If your company has 20 or more retail food facilities in California, as well as if you’re operating a national supermarket chain in California, you must attain a company-wide weighted-average GWP of less than 2,500 or a 25% or greater reduction in GHGp below 2019 levels by December 31, 2026. You also must attain a company-wide weighted-average GWP of less than 1,400 or a 55% or greater reduction in GHGp below 2019 levels.
Less than 20 retail food facilities
If you’re smaller than 20 retail food facilities, you have one less thing to worry about. The 2026 deadline doesn’t apply to you. However, the 2030 one still does – you’ll need to attain a company-wide weighted-average GWP of less than 1,400 or a 55% or greater reduction in GHGp below 2019 levels by then.
We know this is a lot
We’re aware that these regulations are a lot to take in. After all, you might be wondering how you’re going to achieve them, even though the deadlines are relatively far in the future. With other states implementing their own regulations around HFCs, global warming potential, and global warming more generally, it’s a lot to keep on top of.
We’ll continue to bring you updates
That’s why we’re going to monitor the situation and bring you updates as we have them. Stay tuned to this blog.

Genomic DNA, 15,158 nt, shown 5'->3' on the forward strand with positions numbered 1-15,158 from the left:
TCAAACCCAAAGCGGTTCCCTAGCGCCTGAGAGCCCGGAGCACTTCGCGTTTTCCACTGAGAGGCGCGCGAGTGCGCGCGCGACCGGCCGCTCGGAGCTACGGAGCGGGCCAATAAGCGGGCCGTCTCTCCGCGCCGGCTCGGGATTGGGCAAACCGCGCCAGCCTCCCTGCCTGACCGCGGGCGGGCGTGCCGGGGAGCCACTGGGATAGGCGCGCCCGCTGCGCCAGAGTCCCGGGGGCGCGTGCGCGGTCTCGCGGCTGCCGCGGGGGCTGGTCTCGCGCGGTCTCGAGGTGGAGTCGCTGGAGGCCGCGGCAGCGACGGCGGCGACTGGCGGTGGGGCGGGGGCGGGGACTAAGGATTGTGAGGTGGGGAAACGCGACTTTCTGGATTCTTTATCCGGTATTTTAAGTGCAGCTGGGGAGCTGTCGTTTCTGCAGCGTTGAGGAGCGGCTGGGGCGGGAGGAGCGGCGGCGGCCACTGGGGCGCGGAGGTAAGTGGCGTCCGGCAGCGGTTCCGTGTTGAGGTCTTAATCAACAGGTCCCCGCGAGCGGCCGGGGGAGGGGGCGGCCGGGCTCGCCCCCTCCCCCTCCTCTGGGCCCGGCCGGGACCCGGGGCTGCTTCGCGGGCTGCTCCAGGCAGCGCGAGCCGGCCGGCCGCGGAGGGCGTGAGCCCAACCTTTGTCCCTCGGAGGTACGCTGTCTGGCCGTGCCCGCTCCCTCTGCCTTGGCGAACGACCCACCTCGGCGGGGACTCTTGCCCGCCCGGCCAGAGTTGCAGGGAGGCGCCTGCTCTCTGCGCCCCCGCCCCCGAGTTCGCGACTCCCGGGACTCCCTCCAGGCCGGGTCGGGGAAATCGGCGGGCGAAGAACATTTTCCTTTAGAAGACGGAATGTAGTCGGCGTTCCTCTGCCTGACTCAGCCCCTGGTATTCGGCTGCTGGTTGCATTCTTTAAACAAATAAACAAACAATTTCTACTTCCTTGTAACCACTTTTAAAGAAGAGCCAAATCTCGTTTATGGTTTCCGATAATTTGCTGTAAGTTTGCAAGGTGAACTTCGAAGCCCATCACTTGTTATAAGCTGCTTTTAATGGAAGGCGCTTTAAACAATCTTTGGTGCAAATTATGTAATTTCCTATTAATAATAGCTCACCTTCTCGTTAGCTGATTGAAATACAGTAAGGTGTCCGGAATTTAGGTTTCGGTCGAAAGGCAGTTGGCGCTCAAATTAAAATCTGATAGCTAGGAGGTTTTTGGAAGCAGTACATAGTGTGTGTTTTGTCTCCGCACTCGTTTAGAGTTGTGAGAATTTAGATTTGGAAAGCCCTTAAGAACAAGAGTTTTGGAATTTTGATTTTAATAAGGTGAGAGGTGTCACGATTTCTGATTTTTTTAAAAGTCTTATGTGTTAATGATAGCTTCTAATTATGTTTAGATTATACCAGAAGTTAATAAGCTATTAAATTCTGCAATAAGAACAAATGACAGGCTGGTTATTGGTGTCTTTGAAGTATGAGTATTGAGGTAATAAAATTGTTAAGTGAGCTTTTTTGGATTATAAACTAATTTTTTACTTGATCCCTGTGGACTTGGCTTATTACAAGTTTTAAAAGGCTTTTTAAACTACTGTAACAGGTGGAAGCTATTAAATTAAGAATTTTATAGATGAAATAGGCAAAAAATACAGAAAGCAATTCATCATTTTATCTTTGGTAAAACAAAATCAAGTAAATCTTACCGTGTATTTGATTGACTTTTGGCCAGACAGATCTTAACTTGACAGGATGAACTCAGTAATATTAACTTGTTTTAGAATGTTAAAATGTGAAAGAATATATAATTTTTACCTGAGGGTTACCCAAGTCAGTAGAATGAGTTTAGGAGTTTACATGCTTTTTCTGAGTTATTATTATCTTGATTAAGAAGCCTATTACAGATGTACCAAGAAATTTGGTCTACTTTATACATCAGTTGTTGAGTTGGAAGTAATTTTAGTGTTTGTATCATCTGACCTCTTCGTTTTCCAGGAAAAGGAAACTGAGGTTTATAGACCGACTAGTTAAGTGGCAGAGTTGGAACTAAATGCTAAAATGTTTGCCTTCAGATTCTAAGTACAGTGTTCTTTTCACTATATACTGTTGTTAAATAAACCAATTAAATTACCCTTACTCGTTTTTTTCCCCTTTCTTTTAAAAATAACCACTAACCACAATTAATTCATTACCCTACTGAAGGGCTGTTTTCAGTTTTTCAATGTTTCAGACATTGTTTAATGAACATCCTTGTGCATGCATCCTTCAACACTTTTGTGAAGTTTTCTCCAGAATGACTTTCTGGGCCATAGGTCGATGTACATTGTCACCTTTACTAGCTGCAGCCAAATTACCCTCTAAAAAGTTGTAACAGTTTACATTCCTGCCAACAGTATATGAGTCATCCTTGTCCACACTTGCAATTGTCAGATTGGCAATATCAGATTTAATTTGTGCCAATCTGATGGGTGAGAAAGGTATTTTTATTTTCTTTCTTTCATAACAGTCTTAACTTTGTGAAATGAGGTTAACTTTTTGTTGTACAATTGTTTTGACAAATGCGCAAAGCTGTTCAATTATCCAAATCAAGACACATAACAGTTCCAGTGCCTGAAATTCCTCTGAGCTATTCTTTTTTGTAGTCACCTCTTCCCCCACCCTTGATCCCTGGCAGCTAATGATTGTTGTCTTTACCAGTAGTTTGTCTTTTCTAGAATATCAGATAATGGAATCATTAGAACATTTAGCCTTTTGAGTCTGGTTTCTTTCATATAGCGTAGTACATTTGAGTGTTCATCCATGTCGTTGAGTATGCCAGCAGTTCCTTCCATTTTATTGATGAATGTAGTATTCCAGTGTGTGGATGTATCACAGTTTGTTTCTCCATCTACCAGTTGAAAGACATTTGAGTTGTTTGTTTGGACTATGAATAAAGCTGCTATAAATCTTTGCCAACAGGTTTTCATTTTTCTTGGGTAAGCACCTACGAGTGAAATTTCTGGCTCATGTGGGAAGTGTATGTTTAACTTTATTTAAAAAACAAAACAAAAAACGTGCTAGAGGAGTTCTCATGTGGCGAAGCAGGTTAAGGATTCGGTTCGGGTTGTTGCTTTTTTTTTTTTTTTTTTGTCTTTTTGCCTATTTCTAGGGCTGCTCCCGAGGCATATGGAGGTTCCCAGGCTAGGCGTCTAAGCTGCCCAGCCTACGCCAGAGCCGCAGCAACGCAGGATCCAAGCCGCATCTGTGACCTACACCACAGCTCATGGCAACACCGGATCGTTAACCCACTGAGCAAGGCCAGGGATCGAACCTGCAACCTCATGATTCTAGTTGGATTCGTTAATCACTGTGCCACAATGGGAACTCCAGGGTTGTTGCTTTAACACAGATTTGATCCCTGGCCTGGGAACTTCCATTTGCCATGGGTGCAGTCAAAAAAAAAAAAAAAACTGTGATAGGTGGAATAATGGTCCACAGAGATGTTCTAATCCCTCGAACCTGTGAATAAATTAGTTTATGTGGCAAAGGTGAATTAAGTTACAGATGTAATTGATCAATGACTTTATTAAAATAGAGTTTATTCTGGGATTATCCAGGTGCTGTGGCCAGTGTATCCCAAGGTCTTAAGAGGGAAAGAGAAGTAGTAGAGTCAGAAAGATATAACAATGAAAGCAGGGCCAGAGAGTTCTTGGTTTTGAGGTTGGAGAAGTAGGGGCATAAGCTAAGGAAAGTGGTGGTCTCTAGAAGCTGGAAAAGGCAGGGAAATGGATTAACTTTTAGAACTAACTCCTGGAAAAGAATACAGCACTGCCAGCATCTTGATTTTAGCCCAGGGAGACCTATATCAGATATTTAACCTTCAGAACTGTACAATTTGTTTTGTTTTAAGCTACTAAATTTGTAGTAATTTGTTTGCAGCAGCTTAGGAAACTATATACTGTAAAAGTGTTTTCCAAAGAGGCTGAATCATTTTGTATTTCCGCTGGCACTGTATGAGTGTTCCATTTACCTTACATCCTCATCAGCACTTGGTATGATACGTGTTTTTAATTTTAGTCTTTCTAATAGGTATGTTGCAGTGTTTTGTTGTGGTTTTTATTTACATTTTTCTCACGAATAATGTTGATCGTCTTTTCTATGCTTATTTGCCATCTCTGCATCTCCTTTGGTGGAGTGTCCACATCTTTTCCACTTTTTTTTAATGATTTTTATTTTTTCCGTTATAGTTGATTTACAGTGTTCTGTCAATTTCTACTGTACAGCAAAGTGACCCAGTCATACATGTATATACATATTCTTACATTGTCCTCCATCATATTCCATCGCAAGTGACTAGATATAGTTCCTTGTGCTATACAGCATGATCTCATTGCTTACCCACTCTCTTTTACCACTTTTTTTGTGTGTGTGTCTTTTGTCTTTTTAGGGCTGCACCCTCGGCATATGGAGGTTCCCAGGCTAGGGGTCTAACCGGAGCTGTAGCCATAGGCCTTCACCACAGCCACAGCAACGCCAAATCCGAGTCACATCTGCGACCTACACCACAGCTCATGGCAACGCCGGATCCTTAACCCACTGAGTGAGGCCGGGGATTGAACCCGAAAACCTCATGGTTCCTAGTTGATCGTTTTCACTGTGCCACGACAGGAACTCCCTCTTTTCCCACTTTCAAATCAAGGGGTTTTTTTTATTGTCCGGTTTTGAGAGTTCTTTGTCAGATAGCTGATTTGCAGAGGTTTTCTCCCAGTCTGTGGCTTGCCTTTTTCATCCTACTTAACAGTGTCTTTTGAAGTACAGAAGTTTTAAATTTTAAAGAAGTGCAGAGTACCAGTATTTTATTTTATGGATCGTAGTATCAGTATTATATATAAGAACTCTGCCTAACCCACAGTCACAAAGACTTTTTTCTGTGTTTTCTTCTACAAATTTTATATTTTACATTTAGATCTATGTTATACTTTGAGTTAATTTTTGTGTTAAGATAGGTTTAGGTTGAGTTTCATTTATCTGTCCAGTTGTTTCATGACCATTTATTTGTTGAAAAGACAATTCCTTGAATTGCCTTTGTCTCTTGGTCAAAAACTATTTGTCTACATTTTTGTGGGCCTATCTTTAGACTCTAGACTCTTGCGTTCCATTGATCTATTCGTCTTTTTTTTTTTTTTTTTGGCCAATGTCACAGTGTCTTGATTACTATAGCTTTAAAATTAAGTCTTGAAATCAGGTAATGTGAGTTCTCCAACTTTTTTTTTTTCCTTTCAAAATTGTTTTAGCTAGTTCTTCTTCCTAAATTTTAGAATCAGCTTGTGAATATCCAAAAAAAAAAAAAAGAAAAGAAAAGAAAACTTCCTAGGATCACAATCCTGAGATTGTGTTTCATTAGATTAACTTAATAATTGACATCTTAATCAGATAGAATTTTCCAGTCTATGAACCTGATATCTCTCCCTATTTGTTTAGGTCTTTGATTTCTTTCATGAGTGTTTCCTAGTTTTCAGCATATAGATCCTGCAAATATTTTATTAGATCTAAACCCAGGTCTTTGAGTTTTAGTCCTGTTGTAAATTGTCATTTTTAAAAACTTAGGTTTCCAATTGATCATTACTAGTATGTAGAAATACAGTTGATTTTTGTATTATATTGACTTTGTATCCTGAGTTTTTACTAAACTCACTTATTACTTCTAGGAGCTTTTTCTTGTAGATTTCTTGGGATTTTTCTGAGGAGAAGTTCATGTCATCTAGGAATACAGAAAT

In the meantime, ask us any questions you have and we can work together to meet and understand these regulations. Join us next week at our open mic where we’ll hold a discussion on California regulations and requirements.
You can also download our handout on CARB here.
Turn to Trakref
If you’re looking for a partner in compliance, turn to Trakref. We’re a software corporation that has been in the regulatory compliance software and environmental compliance calendar software space for years. As an environmental software provider, we make sure our refrigerant capabilities will help you in your journey toward compliance and sustainability, as well as helping with ESG reporting and answering sustainability audit questions. Get in touch with a Refrigerant Geek today.
Gavin is the Lead Writer at Trakref.